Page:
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BDS claims hollow academic boycott victory

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BDS says their Monday resolution followed Minister Blade Nzimande’s call for an academic boycott. But it is not going to have any effect. If it did, however, it would cost South African jobs and benefits.
by ANT KATZ | May 06, 2015


No Win for BDS


On Monday May 4, the South African affiliate of the US-based NGO, “Boycott Divestment and Sanctions (Israel),” BDS-SA announced with some fanfare that five South African universities’ Student Representative Councils (SRCs) had joined an academic boycott of Israel.

BDS’ resolution, they said, followed South Africa’s “Minister of Higher Education and Training Dr Blade Nzimande’s call and support for the academic boycott”.

University of South Africa, Cape Peninsula University of Technology, Durban University of Technology, Mangosutho University of Technology and the University of the Western Cape SRCs have now, supposedly, implemented “an academic and cultural boycott of Israel”. “This day will go down in history,” promised BDS. And then they must have wondered why their historical announcement was not widely carried in the media. SRCs have nothing at all to do with the decision-making processes of universities in this regard.

While they boasted that they were joining “the revolutionary decision by the University of Johannesburg that in 2011 terminated its relations with Israel’s Ben-Gurion University”, that decision was not impacted by any decision of UJ’s SRC.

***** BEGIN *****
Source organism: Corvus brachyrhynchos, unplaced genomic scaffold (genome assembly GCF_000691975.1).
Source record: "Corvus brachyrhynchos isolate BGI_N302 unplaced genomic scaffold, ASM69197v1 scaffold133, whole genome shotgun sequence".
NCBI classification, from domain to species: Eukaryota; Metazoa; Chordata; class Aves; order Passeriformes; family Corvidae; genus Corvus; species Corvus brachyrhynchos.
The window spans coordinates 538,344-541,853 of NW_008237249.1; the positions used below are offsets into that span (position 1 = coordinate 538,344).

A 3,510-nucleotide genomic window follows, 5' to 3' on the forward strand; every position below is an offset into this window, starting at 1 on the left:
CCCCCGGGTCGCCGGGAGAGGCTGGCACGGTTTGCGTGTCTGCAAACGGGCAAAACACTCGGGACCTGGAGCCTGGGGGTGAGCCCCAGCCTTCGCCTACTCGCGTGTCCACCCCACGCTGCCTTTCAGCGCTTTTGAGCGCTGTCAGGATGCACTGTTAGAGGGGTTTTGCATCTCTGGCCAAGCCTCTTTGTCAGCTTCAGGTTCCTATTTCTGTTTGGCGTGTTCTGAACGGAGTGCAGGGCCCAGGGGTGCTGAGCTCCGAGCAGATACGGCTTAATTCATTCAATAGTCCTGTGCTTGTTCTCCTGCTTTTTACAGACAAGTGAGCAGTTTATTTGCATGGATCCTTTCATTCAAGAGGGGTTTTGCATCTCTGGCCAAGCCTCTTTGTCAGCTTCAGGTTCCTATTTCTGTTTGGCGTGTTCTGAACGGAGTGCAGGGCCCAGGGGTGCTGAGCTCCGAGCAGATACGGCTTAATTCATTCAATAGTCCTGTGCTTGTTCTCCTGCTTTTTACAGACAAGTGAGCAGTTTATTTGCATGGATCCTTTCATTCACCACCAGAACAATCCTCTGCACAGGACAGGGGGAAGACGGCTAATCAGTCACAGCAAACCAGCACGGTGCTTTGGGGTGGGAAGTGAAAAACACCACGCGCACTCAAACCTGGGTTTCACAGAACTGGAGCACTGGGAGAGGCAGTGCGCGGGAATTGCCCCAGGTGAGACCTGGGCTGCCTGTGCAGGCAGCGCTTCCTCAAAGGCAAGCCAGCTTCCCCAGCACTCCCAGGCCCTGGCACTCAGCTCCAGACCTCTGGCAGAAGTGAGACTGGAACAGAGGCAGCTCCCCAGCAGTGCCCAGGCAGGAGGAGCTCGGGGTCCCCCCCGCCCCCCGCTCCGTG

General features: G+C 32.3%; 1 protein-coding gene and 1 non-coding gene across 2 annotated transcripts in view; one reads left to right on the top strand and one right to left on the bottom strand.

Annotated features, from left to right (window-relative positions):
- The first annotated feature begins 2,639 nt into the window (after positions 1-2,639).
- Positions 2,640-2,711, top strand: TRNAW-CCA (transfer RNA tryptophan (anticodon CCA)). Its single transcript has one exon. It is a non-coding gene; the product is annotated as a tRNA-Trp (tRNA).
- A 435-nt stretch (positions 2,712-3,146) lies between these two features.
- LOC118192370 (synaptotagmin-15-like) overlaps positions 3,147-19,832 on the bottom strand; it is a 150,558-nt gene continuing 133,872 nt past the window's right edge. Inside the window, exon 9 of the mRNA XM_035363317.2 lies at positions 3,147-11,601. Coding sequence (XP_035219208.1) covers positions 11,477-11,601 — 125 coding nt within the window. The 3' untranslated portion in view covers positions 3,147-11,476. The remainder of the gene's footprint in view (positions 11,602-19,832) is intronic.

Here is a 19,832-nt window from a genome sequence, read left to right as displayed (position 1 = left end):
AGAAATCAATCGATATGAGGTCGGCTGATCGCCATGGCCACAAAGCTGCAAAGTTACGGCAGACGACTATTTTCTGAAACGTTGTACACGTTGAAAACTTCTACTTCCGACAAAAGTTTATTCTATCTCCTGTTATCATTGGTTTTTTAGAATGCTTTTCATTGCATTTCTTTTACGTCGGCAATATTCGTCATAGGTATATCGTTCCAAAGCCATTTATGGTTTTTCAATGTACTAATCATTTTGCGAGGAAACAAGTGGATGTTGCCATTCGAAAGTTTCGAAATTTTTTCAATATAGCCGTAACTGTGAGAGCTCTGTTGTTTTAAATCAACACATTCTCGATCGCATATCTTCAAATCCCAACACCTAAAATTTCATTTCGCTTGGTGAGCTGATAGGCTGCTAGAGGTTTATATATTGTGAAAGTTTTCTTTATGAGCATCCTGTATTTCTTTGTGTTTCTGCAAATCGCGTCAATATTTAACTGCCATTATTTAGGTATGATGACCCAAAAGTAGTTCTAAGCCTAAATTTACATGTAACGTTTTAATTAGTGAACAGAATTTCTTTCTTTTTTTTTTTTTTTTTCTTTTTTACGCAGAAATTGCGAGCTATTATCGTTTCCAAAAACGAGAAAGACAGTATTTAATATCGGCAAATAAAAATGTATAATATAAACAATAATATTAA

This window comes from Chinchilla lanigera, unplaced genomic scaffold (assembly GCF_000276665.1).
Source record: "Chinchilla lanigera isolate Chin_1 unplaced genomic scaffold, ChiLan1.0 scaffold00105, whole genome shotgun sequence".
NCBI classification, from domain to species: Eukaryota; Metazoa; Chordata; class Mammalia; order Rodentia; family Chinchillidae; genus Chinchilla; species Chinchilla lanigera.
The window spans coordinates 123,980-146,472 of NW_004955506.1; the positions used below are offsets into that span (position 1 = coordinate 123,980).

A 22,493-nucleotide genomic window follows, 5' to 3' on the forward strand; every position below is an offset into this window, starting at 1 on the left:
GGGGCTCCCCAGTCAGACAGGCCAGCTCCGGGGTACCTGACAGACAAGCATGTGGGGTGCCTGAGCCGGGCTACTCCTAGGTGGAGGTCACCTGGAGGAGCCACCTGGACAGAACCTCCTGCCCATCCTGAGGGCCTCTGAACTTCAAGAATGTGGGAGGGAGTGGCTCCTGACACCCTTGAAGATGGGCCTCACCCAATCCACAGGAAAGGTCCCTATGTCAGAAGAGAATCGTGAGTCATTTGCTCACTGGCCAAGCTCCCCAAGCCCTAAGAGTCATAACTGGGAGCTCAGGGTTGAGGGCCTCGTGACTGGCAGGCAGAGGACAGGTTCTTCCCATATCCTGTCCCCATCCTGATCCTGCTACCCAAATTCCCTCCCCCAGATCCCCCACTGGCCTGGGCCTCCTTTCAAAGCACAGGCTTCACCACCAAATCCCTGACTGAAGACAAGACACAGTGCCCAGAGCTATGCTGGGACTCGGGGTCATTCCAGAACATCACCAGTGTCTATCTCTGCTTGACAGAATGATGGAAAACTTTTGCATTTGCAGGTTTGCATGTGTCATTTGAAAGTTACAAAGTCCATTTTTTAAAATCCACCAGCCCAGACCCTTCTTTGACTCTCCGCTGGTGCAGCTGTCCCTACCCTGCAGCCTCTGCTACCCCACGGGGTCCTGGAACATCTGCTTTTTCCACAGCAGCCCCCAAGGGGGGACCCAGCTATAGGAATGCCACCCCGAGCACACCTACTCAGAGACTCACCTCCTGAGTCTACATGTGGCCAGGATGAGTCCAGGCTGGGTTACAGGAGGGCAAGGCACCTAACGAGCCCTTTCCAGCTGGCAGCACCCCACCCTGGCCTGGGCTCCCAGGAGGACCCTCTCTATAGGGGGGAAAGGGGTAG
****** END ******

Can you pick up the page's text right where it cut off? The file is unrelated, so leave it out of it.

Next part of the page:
Despite the threat of boycotts of Israeli universities, the exchange of information and the scientific research coming out of these institutions is having a very positive impact on South African industry.

When the present Israeli ambassador, Arthur Lenk, presented his credentials to President Jacob Zuma, he handed Zuma a basket of fruit and vegetables grown in all nine South African provinces, with the assistance of Israeli technology and services.

Last month, Prof Ronnie Friedman from the Hebrew University of Jerusalem, told Jewish Report that Israeli drip irrigation systems were commonly used throughout South Africa. Other areas of co-operation include crop sciences and seed development and production.

One of the biggest fields of research where Israel is currently assisting South Africa, said Friedman, was with ensuring the survival of bees. “South Africa is losing bees fast,” he said, and this could have a catastrophic impact on the pollination of crops.

The Hebrew University research project is being co-funded by the South African government, local agricultural interests and the Israelis had even raised money from overseas.

Hebrew University, said Friedman, had been tasked with coming up with a solution - something that they were well on the way to delivering.

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